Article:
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Vṛndāvana

VNDĀVANA

VNDVANA is both a mythical site, mentioned in the Purāas, and a town in modern India that is one of the most important Hindu pilgrimage centers of North India and the focus of much religious activity. As a sacred locality known in scripture, Vndāvana is ancient, but as a town it is comparatively new.

Mythical Site

Vndāvana (literally, "sacred basil grove") is described in the Purāas, most notably in the Bhāgavata Purāa, as a beautifully forested land associated with the cowherd god Ka. According to the Bhāgavata Purāa, Ka was born in the royal city of Mathura, but to avoid slaughter by his wicked uncle Kasa his father secretly took him across the Yamuna River to the cowherd settlement of Gokula, where he passed the early years of his infancy. Kasa soon learned of Ka's whereabouts, however, and began to send various demons to destroy him. When the danger grew too great, the cowherds who had taken in Ka moved to a new sitethe beautifully forested land of Vndāvanaand there set up an idyllic village. In the land of Vndāvana, Ka charmed the elders of the village with mischievous pranks and frolicked in the forest herding cattle with his young companions. Most important, though, it was in the forests of Vndāvana that Ka would meet with the adolescent gopī s (cowherdesses) of the village under the autumn moon for love trysts. Ka's passionate affairs with the gopī s have been elaborated on extensively since medieval times, and one gopī in particularRādhārose to the position of Ka's favorite. The intimate relationships exemplified between Ka and his lovers in Vndāvana came to symbolize the human's true relationship with the divine. For the practicing Vaiava, Vndāvana is an eternal world, a heavenly paradise that the liberated soul achieves after ultimate success.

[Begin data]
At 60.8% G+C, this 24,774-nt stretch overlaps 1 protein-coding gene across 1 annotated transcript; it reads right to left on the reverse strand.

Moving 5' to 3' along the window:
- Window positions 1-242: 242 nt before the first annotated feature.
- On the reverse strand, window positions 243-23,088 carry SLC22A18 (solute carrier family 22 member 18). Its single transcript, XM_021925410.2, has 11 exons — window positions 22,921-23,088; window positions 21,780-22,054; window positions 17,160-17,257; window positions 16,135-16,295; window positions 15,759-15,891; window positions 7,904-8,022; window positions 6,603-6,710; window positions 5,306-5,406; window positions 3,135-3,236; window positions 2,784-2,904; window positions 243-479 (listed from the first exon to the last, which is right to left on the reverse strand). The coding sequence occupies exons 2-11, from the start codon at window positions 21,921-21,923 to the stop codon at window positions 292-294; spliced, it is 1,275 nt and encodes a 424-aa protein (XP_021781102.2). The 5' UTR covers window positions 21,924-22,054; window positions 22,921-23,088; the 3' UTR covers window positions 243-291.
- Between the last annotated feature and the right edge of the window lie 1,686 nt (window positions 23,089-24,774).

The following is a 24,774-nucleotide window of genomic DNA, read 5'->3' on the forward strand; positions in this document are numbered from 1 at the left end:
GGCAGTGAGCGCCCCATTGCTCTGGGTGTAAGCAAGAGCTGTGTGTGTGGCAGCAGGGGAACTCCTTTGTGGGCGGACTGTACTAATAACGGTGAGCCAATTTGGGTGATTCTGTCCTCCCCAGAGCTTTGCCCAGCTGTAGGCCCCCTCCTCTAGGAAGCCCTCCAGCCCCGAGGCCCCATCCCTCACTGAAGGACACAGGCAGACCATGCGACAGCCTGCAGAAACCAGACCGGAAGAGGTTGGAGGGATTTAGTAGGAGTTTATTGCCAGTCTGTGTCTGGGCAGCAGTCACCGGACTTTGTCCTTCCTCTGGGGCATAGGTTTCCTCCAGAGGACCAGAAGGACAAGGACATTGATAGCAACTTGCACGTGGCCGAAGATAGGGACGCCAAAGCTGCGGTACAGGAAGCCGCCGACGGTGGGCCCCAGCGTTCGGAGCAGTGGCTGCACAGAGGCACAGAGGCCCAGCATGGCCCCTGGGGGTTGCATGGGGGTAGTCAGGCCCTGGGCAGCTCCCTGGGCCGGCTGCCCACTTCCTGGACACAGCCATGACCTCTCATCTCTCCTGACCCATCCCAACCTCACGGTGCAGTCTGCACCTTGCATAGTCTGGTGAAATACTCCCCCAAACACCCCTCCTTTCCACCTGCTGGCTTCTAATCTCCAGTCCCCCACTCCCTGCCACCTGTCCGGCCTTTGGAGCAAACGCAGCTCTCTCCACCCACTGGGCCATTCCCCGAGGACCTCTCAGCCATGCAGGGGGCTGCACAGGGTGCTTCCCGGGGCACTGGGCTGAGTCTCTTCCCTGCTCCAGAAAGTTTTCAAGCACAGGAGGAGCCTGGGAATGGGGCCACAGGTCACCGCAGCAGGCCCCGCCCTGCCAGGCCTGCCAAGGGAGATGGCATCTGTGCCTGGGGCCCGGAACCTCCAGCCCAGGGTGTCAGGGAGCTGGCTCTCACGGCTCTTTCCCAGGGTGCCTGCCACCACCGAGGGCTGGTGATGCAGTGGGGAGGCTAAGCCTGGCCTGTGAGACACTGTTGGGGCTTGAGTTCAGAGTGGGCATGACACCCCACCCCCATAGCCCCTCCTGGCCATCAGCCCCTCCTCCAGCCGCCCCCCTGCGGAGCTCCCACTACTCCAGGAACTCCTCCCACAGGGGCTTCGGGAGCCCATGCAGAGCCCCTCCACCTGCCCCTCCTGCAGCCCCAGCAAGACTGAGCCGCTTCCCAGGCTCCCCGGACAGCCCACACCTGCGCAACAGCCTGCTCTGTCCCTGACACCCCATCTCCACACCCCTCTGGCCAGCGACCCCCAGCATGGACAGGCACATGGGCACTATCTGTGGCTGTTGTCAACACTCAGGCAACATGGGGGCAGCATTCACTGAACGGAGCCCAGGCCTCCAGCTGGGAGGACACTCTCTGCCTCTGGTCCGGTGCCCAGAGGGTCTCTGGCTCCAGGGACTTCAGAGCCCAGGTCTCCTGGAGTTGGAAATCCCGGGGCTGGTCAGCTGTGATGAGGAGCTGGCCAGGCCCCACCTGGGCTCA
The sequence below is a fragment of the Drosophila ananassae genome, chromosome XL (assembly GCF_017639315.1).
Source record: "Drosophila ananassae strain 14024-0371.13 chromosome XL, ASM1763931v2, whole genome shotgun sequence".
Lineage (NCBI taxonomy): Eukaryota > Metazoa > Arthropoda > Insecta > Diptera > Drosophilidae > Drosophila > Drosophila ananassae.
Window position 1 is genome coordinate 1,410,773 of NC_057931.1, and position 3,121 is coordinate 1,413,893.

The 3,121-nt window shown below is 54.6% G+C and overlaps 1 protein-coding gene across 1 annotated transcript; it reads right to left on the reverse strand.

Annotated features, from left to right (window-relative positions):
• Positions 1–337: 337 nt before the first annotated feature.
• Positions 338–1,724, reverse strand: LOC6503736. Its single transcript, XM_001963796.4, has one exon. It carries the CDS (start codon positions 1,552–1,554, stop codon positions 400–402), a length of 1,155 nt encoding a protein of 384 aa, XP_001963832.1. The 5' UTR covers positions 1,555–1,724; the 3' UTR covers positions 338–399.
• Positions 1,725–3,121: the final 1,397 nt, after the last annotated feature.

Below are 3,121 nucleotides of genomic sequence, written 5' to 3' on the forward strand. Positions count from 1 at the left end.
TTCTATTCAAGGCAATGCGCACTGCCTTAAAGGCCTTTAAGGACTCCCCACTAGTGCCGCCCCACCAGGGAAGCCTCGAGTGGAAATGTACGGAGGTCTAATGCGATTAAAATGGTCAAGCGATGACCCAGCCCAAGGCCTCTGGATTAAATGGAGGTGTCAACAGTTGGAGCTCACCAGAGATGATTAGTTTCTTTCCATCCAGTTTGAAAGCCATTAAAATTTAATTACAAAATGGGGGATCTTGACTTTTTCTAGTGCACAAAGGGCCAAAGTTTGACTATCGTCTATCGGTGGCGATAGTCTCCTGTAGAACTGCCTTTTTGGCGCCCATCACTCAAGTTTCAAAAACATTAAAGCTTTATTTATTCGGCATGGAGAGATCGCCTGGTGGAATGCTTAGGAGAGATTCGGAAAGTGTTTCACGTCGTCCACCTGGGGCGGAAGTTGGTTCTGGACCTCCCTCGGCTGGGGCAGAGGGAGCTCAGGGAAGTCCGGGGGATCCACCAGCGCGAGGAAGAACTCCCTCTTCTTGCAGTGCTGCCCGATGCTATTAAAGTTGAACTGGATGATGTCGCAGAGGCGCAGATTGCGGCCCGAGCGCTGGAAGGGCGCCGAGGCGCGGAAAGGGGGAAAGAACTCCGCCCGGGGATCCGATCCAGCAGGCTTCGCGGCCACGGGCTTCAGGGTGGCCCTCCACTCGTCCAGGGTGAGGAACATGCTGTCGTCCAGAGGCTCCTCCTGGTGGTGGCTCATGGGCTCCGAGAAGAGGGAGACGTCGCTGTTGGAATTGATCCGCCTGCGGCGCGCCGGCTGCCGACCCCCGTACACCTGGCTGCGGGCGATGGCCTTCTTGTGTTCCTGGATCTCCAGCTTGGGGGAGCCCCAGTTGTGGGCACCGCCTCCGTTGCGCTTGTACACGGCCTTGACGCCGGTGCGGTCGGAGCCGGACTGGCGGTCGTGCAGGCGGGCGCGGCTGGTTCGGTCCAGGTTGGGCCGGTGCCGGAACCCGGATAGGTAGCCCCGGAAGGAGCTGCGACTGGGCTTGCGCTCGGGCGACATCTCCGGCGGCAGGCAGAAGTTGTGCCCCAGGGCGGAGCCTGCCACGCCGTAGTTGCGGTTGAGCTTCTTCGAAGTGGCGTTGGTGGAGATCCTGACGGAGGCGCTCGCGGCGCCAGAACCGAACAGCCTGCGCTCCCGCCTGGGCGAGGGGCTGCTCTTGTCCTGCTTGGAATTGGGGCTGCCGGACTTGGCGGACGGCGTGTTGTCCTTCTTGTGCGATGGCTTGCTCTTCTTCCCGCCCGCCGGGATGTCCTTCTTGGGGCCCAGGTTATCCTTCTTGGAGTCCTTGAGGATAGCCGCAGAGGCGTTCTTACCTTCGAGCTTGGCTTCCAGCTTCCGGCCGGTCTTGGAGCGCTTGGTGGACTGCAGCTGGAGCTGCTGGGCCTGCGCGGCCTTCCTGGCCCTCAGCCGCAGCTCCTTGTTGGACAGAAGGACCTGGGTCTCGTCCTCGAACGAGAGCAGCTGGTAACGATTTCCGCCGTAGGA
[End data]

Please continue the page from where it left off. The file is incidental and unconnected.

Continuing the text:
Modern-Day Town

The modern-day town of Vndāvana (also known as Brindavan) is located on the west bank of the Yamuna River, about eighty miles south of Delhi and forty miles north of Agra, and is situated in the modern Indian state of Uttar Pradesh. Vndāvana can best be understood, however, by viewing it as part of Vraja (Braj), a distinct cultural region, complete with a distinct language (Vrajabhāa, or Brajbhāa) and history, defined by its association with the Ka myth. Through complex historical developments of the sixteenth century, this region came to be identified as the very land where Ka actually lived long ago. The town of Vndāvana, in particular, was built on a site identified as the forest where Ka met with Rādhā and the other gopī s for their nightly trysts.

The historical development of Vndāvana was due primarily to the disciples of the Bengali saint Caitanya (b. 1486 ce), who came to be known as the Gauīya Vaiavas. The "reclaiming" of the sites of Ka's exploits on earth was a cherished dream of Caitanya. Although the saint himself visited the area surrounding Vndāvana only once, he had sent before him a close disciple named Lokanātha cārya and then later, a group of theologians known as the Six Gosvāmins of Vndāvana. The establishment of Vndāvana as an important religious center is chiefly the work of this group of theologians, especially two brothers among them, Rūpa and Sanātana Gosvāmin. These brothers were to have the first of the magnificent temples of Vndāvana built in the sixteenth century with the help of wealthy rajas of Rajasthan. They were also responsible for establishing the location of many of the sites associated with the Ka myth and for creating a center of Vaiava learning in Vndāvana.